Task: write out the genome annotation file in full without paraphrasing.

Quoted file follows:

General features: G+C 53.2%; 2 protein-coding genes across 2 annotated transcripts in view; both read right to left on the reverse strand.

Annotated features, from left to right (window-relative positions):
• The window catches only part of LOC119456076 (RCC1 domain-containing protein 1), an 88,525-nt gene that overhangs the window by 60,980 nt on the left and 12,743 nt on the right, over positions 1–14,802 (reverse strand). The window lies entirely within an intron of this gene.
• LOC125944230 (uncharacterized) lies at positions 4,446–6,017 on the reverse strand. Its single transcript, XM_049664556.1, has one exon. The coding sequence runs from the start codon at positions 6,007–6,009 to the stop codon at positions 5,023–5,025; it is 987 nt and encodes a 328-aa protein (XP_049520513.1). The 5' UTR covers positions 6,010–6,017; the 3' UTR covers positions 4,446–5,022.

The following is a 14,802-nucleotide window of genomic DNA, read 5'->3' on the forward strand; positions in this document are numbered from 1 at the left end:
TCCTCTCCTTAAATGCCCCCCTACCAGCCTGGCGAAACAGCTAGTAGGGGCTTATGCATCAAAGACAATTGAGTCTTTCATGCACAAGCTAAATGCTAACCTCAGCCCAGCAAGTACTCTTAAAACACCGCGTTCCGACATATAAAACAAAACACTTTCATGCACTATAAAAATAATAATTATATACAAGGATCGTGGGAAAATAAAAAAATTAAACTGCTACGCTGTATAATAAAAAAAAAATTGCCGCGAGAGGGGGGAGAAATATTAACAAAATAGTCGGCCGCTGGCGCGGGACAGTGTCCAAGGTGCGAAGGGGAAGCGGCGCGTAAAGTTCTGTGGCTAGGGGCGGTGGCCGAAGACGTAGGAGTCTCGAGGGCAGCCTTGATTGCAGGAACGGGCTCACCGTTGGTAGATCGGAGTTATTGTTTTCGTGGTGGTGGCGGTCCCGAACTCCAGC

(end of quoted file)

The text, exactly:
General features: G+C 53.2%; 2 protein-coding genes across 2 annotated transcripts in view; both read right to left on the reverse strand.

Annotated features, from left to right (window-relative positions):
• The window catches only part of LOC119456076 (RCC1 domain-containing protein 1), an 88,525-nt gene that overhangs the window by 60,980 nt on the left and 12,743 nt on the right, over positions 1–14,802 (reverse strand). The window lies entirely within an intron of this gene.
• LOC125944230 (uncharacterized) lies at positions 4,446–6,017 on the reverse strand. Its single transcript, XM_049664556.1, has one exon. The coding sequence runs from the start codon at positions 6,007–6,009 to the stop codon at positions 5,023–5,025; it is 987 nt and encodes a 328-aa protein (XP_049520513.1). The 5' UTR covers positions 6,010–6,017; the 3' UTR covers positions 4,446–5,022.

The following is a 14,802-nucleotide window of genomic DNA, read 5'->3' on the forward strand; positions in this document are numbered from 1 at the left end:
TCCTCTCCTTAAATGCCCCCCTACCAGCCTGGCGAAACAGCTAGTAGGGGCTTATGCATCAAAGACAATTGAGTCTTTCATGCACAAGCTAAATGCTAACCTCAGCCCAGCAAGTACTCTTAAAACACCGCGTTCCGACATATAAAACAAAACACTTTCATGCACTATAAAAATAATAATTATATACAAGGATCGTGGGAAAATAAAAAAATTAAACTGCTACGCTGTATAATAAAAAAAAAATTGCCGCGAGAGGGGGGAGAAATATTAACAAAATAGTCGGCCGCTGGCGCGGGACAGTGTCCAAGGTGCGAAGGGGAAGCGGCGCGTAAAGTTCTGTGGCTAGGGGCGGTGGCCGAAGACGTAGGAGTCTCGAGGGCAGCCTTGATTGCAGGAACGGGCTCACCGTTGGTAGATCGGAGTTATTGTTTTCGTGGTGGTGGCGGTCCCGAACTCCAGC